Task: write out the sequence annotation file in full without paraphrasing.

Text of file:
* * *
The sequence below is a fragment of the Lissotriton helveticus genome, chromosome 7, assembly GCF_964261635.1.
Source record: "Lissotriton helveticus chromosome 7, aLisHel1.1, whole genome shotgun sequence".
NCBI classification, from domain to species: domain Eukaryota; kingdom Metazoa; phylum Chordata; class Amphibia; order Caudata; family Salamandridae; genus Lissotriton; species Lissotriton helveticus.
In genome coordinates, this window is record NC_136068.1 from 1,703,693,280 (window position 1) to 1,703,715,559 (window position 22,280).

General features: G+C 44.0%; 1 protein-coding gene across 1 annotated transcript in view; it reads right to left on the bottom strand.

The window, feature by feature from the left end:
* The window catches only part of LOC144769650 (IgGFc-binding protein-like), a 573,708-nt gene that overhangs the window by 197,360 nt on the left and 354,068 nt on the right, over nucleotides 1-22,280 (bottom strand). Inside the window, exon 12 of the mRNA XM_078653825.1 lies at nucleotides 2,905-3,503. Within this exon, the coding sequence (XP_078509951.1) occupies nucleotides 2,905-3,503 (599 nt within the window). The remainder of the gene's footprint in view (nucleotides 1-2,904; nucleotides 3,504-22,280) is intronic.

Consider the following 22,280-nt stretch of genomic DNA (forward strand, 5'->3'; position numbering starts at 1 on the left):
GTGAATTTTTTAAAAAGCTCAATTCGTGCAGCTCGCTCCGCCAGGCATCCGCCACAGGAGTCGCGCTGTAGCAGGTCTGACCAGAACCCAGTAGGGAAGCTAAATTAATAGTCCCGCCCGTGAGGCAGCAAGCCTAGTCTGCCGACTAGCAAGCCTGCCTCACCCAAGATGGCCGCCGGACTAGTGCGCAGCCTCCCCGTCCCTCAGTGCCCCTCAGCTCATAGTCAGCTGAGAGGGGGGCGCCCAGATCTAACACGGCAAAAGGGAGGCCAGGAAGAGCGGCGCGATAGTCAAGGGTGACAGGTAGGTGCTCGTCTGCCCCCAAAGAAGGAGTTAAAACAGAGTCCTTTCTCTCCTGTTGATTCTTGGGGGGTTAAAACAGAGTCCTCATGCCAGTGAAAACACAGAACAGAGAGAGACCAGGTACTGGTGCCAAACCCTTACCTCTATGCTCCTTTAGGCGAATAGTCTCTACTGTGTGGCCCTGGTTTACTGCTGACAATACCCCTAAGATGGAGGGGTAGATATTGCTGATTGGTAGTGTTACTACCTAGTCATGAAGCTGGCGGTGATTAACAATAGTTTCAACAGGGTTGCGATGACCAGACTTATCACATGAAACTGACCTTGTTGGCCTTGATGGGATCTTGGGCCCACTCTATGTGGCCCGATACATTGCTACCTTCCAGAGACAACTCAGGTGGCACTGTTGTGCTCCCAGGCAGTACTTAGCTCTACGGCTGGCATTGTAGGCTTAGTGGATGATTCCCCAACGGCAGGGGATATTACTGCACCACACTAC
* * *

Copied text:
The sequence below is a fragment of the Lissotriton helveticus genome, chromosome 7, assembly GCF_964261635.1.
Source record: "Lissotriton helveticus chromosome 7, aLisHel1.1, whole genome shotgun sequence".
NCBI classification, from domain to species: domain Eukaryota; kingdom Metazoa; phylum Chordata; class Amphibia; order Caudata; family Salamandridae; genus Lissotriton; species Lissotriton helveticus.
In genome coordinates, this window is record NC_136068.1 from 1,703,693,280 (window position 1) to 1,703,715,559 (window position 22,280).

General features: G+C 44.0%; 1 protein-coding gene across 1 annotated transcript in view; it reads right to left on the bottom strand.

The window, feature by feature from the left end:
* The window catches only part of LOC144769650 (IgGFc-binding protein-like), a 573,708-nt gene that overhangs the window by 197,360 nt on the left and 354,068 nt on the right, over nucleotides 1-22,280 (bottom strand). Inside the window, exon 12 of the mRNA XM_078653825.1 lies at nucleotides 2,905-3,503. Within this exon, the coding sequence (XP_078509951.1) occupies nucleotides 2,905-3,503 (599 nt within the window). The remainder of the gene's footprint in view (nucleotides 1-2,904; nucleotides 3,504-22,280) is intronic.

Consider the following 22,280-nt stretch of genomic DNA (forward strand, 5'->3'; position numbering starts at 1 on the left):
GTGAATTTTTTAAAAAGCTCAATTCGTGCAGCTCGCTCCGCCAGGCATCCGCCACAGGAGTCGCGCTGTAGCAGGTCTGACCAGAACCCAGTAGGGAAGCTAAATTAATAGTCCCGCCCGTGAGGCAGCAAGCCTAGTCTGCCGACTAGCAAGCCTGCCTCACCCAAGATGGCCGCCGGACTAGTGCGCAGCCTCCCCGTCCCTCAGTGCCCCTCAGCTCATAGTCAGCTGAGAGGGGGGCGCCCAGATCTAACACGGCAAAAGGGAGGCCAGGAAGAGCGGCGCGATAGTCAAGGGTGACAGGTAGGTGCTCGTCTGCCCCCAAAGAAGGAGTTAAAACAGAGTCCTTTCTCTCCTGTTGATTCTTGGGGGGTTAAAACAGAGTCCTCATGCCAGTGAAAACACAGAACAGAGAGAGACCAGGTACTGGTGCCAAACCCTTACCTCTATGCTCCTTTAGGCGAATAGTCTCTACTGTGTGGCCCTGGTTTACTGCTGACAATACCCCTAAGATGGAGGGGTAGATATTGCTGATTGGTAGTGTTACTACCTAGTCATGAAGCTGGCGGTGATTAACAATAGTTTCAACAGGGTTGCGATGACCAGACTTATCACATGAAACTGACCTTGTTGGCCTTGATGGGATCTTGGGCCCACTCTATGTGGCCCGATACATTGCTACCTTCCAGAGACAACTCAGGTGGCACTGTTGTGCTCCCAGGCAGTACTTAGCTCTACGGCTGGCATTGTAGGCTTAGTGGATGATTCCCCAACGGCAGGGGATATTACTGCACCACACTAC